Unsurprisingly, increased US military and financial support of the Kenyan government is correlated with increases in human rights abuses, according to Jonathan Horowitz at Foreign Policy, who says that the US “may rightly be criticized for aiding and abetting human rights violations,” like “detainee abuse, denial of fair trial guarantees, extrajudicial killings, or unlawful extraditions.”
Kenya has been one of the largest recipients of U.S. State Department Anti-Terrorism Assistance (ATA) in the world (including $10 million going to the Anti-Terrorism Police Unit in 2003), and has received Special Operations trainings worth several million dollars and FBI assistance to terrorism investigations.
…Washington has funded in large part the development of Kenya’s anti-terrorism capabilities through partnered operations, intelligence sharing, counterterrorism training, military equipment, and surveillance technology. This “light footprint” approach, which dodges the politically unsavory decision of bringing in Western ground forces to the region, nonetheless means that the United States must double its efforts to ensure its security assistance is not contributing to, or legitimizing, human rights abuses.
Washington is essentially boosting the military and “anti-terrorism” capacities of the Kenyan government to keep Kenyan forces in the African Union fighting America’s proxy war in Somalia.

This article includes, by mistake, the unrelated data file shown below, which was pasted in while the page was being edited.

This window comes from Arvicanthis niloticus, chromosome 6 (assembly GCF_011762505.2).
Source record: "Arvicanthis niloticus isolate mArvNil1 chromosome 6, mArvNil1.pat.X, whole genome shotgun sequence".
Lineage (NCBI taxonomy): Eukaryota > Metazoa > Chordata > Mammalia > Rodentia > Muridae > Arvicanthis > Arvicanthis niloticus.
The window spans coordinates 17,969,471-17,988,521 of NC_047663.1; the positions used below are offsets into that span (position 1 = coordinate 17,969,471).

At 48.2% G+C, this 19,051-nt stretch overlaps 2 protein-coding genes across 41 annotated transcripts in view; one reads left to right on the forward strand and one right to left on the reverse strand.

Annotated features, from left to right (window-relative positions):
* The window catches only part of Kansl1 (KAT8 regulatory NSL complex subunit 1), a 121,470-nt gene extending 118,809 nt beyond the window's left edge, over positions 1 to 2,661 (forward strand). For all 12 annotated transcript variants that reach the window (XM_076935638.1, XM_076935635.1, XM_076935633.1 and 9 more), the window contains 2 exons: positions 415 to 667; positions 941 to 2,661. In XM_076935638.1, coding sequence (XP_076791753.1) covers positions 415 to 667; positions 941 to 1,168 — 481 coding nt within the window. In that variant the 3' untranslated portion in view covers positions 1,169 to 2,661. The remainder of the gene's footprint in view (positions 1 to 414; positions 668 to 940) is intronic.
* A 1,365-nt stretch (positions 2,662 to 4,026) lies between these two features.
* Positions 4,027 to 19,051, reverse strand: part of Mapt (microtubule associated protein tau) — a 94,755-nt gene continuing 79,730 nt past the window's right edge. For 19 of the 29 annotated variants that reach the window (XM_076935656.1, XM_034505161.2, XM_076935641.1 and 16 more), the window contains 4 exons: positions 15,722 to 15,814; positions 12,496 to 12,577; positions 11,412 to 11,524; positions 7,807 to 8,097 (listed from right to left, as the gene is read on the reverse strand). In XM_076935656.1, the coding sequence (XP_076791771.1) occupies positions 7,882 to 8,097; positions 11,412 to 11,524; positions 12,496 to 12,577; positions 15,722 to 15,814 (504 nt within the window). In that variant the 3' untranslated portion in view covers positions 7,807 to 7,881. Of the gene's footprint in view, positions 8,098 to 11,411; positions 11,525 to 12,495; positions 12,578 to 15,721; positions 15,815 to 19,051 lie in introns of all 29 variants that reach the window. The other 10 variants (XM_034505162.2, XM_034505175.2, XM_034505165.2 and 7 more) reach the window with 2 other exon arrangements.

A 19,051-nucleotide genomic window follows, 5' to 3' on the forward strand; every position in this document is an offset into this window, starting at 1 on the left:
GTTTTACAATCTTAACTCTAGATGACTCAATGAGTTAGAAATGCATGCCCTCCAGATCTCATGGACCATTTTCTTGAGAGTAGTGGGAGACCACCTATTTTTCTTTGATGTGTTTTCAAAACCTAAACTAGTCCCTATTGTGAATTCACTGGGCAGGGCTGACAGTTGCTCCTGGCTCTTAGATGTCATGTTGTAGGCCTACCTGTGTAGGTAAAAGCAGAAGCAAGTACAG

We’re seeing a similar story in neighboring Uganda. Just over a year ago, President Obama sent more than 100 combat troops to Uganda to help Ugandan security forces with domestic security, essentially as a bribe to keep Ugandan military forces the proxy war in Somalia. Since the troop deployment and the increases in aid and military assistance, the Ugandan regime has been “increasingly placing illegitimate restrictions on freedom of expression and peaceful assembly to silence critical voices,” Amnesty International reported late last year. A Congressional Research Service report later revealed the US State Department characterized “the Ugandan government’s domestic record on democracy, good governance, and human rights,” as “deteriorating.”
Funny how that works. Horowitz says the record shows that harsh tactics like the kind we’re supporting all over East Africa are not historically associated with successful attempts at eliminating militant threats, but they instead exacerbate the problems. So not only is US policy encouraging brutal state repression, but it is laying the groundwork for more militancy.